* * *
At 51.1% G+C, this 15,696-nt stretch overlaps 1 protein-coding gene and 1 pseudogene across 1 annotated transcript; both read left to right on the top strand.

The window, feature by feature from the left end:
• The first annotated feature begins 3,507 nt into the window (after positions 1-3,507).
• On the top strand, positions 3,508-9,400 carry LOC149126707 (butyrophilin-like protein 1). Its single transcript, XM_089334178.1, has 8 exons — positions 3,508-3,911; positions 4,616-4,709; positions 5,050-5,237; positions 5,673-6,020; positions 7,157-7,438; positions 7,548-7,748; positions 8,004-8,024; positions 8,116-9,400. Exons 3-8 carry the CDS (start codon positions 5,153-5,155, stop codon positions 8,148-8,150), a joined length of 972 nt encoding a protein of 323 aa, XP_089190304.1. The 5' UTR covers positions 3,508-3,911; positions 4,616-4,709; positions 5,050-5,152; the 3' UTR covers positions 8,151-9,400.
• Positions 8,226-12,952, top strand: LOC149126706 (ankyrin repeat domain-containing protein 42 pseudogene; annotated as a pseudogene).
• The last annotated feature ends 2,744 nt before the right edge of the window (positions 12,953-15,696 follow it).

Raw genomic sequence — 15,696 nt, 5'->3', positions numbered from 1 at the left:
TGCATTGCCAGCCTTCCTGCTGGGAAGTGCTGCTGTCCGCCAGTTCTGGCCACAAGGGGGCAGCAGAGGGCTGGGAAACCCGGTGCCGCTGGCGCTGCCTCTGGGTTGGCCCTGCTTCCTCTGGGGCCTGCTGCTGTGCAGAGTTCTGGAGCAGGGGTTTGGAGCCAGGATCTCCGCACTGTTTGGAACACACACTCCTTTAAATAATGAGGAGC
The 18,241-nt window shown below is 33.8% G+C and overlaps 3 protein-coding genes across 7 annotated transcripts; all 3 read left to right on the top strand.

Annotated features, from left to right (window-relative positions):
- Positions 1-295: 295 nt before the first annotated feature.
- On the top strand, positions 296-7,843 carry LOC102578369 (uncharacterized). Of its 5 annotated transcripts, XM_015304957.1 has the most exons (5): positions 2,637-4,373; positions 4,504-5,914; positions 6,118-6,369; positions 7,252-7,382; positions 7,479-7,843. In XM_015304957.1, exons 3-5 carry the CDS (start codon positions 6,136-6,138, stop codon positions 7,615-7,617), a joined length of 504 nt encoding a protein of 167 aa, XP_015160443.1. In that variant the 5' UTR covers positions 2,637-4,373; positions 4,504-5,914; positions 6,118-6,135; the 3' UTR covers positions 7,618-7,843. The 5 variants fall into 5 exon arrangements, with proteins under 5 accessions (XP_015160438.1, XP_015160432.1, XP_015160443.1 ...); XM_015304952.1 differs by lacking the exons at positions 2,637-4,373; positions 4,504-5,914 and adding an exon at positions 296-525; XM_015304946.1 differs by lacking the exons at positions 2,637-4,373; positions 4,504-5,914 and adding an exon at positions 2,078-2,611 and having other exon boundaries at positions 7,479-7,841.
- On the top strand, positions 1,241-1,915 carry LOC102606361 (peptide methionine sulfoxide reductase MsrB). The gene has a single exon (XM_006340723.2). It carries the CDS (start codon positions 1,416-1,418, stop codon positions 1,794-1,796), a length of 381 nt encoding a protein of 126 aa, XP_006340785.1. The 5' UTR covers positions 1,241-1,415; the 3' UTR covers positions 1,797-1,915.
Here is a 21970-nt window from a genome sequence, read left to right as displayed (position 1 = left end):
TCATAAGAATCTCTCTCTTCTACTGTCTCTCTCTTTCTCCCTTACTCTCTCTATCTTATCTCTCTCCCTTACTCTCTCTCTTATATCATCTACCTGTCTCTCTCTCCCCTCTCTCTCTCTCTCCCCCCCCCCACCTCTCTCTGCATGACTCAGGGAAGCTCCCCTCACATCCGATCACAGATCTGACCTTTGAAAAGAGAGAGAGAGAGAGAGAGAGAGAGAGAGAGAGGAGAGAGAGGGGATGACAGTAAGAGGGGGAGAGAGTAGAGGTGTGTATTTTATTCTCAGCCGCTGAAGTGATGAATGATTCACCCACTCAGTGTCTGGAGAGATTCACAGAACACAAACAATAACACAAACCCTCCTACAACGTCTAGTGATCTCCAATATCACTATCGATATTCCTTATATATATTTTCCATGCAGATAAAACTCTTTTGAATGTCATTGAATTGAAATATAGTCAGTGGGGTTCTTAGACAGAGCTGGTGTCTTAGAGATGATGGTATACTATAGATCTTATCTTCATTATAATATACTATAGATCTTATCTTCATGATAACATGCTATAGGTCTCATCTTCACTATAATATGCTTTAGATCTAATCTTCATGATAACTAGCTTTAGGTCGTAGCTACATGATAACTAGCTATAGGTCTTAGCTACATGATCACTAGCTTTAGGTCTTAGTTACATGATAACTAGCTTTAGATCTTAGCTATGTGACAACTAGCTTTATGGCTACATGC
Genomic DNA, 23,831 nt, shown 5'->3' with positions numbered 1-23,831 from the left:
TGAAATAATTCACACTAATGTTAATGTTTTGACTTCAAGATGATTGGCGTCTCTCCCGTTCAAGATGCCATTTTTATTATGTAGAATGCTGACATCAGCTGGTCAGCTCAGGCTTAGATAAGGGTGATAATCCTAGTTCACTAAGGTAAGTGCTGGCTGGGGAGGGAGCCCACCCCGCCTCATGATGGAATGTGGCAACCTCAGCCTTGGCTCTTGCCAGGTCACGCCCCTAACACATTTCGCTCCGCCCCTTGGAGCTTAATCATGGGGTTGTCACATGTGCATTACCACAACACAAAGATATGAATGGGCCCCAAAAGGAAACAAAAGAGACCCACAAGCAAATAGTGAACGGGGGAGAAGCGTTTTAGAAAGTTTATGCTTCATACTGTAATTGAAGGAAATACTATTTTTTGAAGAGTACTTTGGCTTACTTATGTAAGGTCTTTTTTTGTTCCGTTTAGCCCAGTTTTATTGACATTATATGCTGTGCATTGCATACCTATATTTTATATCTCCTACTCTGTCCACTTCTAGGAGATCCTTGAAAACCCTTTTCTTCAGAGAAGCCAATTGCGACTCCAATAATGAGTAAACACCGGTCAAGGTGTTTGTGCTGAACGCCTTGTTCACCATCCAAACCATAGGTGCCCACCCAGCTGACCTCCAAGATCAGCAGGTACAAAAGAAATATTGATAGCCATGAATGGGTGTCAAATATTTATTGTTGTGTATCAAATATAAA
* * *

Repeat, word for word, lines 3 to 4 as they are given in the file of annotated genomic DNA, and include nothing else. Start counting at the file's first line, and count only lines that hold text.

• The first annotated feature begins 3,507 nt into the window (after positions 1-3,507).
• On the top strand, positions 3,508-9,400 carry LOC149126707 (butyrophilin-like protein 1). Its single transcript, XM_089334178.1, has 8 exons — positions 3,508-3,911; positions 4,616-4,709; positions 5,050-5,237; positions 5,673-6,020; positions 7,157-7,438; positions 7,548-7,748; positions 8,004-8,024; positions 8,116-9,400. Exons 3-8 carry the CDS (start codon positions 5,153-5,155, stop codon positions 8,148-8,150), a joined length of 972 nt encoding a protein of 323 aa, XP_089190304.1. The 5' UTR covers positions 3,508-3,911; positions 4,616-4,709; positions 5,050-5,152; the 3' UTR covers positions 8,151-9,400.